The model I received is the 8 GB RAM/ 256 GB SSD one and is currently priced at $499 on Minisforum’s store. While you will obviously make the most out of the device if you purchase the full-option model or add another RAM stick for dual channel performance, I wanted to see how it performs out of the box, so as to see how the cheaper option performs.
So, as expected, this mini-PC is well-suited for regular internet browsing, video and music streaming. I even used it for some light Photoshop to make review banners and it handled those without any issues. If you are on the market for a mini-PC for these purposes, the DMAF5 won't disappoint. Its small footprint will also enhance your setup with a minimalist aesthetic, if that's your appeal. Importantly, it will help declutter your desk (save for wires; unless you opt for wireless Bluetooth peripherals) and you can even mount it at the back of your monitor for a seamless experience.
Then I went for gaming and started out the gentle way with some retro games emulation. PS1 and Dreamcast titles I tested all worked fine at a stable 60 FPS. When I started testing PSP games with PPSSPP, I came across some dips in performance with the default settings. Ridge Racer would run at 60 FPS while Metal Gear Solid: Peace Walker ran at 20 FPS. I had a similar experience with GameCube games via Dolphin emulator. Metal Gear Solid: The Twin Snakes played at a smooth 60 FPS while The Legend of Zelda: Twilight Princess topped at 30 FPS. Then I decided to go the extra mile and ran The Legend of Zelda: Breath of the Wild via CEMU. The game did run but at a measly 15 FPS tops. I didn’t have much expectations as I knew I was pushing the limits of the device, so I decided to move to PC games.
That’s where the DMAF5 and AMD’s APU pleasantly surprised me. It allowed the original Crysis at 40-60 FPS (on high settings). While even a small device as small as the Switch now runs Crysis, some years ago, it would melt someone’s brain at the thought of playing this benchmark game on a mini-PC that fits in one’s palm. However, when I moved to newer games like Ghostrunner, I came across less optimal performance which fluctuated between 30-50 FPS (with settings on medium/high).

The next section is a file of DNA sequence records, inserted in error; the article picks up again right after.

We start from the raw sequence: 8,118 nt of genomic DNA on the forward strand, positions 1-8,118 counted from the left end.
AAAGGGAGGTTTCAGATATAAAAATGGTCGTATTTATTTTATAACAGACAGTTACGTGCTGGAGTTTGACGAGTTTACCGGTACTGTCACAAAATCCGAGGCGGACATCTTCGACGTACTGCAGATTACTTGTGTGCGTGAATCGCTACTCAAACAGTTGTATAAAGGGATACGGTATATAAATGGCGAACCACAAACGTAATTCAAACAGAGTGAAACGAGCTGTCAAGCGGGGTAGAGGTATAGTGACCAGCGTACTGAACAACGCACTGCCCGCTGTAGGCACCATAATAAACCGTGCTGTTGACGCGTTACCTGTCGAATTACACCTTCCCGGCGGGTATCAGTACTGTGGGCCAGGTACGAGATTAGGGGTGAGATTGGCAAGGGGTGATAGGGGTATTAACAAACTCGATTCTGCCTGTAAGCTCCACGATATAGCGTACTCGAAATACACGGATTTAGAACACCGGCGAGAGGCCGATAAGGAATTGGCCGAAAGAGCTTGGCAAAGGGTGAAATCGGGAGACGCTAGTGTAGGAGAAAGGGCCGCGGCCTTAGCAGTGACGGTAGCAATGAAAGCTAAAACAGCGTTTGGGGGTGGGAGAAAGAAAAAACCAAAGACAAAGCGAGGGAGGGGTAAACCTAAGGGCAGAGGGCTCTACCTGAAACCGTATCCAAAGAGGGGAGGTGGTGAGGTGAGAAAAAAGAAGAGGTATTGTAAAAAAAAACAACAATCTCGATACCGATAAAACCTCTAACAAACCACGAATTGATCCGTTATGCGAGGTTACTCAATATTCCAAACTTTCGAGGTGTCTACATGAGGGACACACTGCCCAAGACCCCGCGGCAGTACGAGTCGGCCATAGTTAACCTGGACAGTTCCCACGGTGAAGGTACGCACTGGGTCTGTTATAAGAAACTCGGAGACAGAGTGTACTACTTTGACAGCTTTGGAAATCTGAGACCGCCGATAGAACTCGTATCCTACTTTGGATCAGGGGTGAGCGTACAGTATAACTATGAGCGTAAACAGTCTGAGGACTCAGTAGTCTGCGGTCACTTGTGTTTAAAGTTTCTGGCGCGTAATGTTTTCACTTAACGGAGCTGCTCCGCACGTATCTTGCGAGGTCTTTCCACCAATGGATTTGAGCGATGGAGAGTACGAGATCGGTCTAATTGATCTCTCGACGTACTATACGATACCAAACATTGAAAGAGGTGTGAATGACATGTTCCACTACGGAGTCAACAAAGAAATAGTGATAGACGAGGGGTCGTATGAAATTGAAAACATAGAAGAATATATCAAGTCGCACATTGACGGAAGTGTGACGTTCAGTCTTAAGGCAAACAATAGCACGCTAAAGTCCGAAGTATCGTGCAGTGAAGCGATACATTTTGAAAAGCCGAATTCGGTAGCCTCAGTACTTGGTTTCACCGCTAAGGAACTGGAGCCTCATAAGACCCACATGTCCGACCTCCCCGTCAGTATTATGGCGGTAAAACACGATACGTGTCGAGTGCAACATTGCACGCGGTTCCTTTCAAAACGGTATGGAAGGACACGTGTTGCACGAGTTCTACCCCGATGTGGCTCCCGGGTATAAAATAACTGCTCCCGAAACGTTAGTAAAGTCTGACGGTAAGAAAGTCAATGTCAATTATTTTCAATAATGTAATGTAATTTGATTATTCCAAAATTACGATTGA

But keep in mind that these performances reflect that of the device running on only a single 8 GB RAM stick and switching to a dual channel and/or upgrading RAM capacity would have a much better result. So really, the DMAF5 does perform quite decently for such a tiny device out of the box, with the option to perform even better with DIY upgrades. But these upgrades will bottleneck at some point and might not match a similarly-priced desktop PC tower.
I’d also like to note that the massive fan (for its size) does an efficient job at cooling the device, especially when gaming. It does emit an audible sound but it’s totally bearable; and if you have any music on playback or are blasting your games’ audio through your speakers, then the fan is easily drowned.
One issue I had with this PC is with WiFi connectivity. Even after multiple driver installs and re-installs, I would have either really poor connection or none at all. However, in the same room, I have no issues connecting my main laptop, phone and other devices. I had to move to a room closer to the router in order to use the DMAF5. It might be an isolated issue with my unit, so hopefully you don’t come across this as well.
Similar to the X35G mini PC we reviewed previously, Minisforum impresses with its mini PC, this time with AMD APU on the DMAF5. It packs great performance from the get-go, with the potential to improve with easy upgrades. It’s leaning on the pricier end of the spectrum now that the crowdfunding campaign is over but the appeal is the tiny form factor without compromising on performance and upgrade options. I would highly recommend it if you are looking to go the minimalist way and want to declutter your desk with a mini PC that will still deliver decent gaming experience.